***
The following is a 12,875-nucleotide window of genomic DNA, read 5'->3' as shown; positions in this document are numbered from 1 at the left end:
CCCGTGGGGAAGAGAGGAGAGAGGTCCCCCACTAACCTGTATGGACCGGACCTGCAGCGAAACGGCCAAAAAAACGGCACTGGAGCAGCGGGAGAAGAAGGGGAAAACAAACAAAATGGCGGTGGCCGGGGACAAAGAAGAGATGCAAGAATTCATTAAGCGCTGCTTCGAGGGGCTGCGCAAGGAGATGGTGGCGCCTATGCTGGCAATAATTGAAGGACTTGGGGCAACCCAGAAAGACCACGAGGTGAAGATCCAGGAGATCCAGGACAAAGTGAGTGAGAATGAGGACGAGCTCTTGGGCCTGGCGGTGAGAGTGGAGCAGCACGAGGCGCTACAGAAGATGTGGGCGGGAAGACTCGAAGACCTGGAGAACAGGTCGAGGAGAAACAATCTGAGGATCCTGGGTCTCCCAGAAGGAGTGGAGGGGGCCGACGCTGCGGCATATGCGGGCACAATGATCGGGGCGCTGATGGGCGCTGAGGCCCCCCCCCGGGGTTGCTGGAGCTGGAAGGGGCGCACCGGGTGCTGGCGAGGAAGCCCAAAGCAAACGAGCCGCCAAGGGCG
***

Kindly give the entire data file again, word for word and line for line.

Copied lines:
The following is a 12,875-nucleotide window of genomic DNA, read 5'->3' as shown; positions in this document are numbered from 1 at the left end:
CCCGTGGGGAAGAGAGGAGAGAGGTCCCCCACTAACCTGTATGGACCGGACCTGCAGCGAAACGGCCAAAAAAACGGCACTGGAGCAGCGGGAGAAGAAGGGGAAAACAAACAAAATGGCGGTGGCCGGGGACAAAGAAGAGATGCAAGAATTCATTAAGCGCTGCTTCGAGGGGCTGCGCAAGGAGATGGTGGCGCCTATGCTGGCAATAATTGAAGGACTTGGGGCAACCCAGAAAGACCACGAGGTGAAGATCCAGGAGATCCAGGACAAAGTGAGTGAGAATGAGGACGAGCTCTTGGGCCTGGCGGTGAGAGTGGAGCAGCACGAGGCGCTACAGAAGATGTGGGCGGGAAGACTCGAAGACCTGGAGAACAGGTCGAGGAGAAACAATCTGAGGATCCTGGGTCTCCCAGAAGGAGTGGAGGGGGCCGACGCTGCGGCATATGCGGGCACAATGATCGGGGCGCTGATGGGCGCTGAGGCCCCCCCCCGGGGTTGCTGGAGCTGGAAGGGGCGCACCGGGTGCTGGCGAGGAAGCCCAAAGCAAACGAGCCGCCAAGGGCG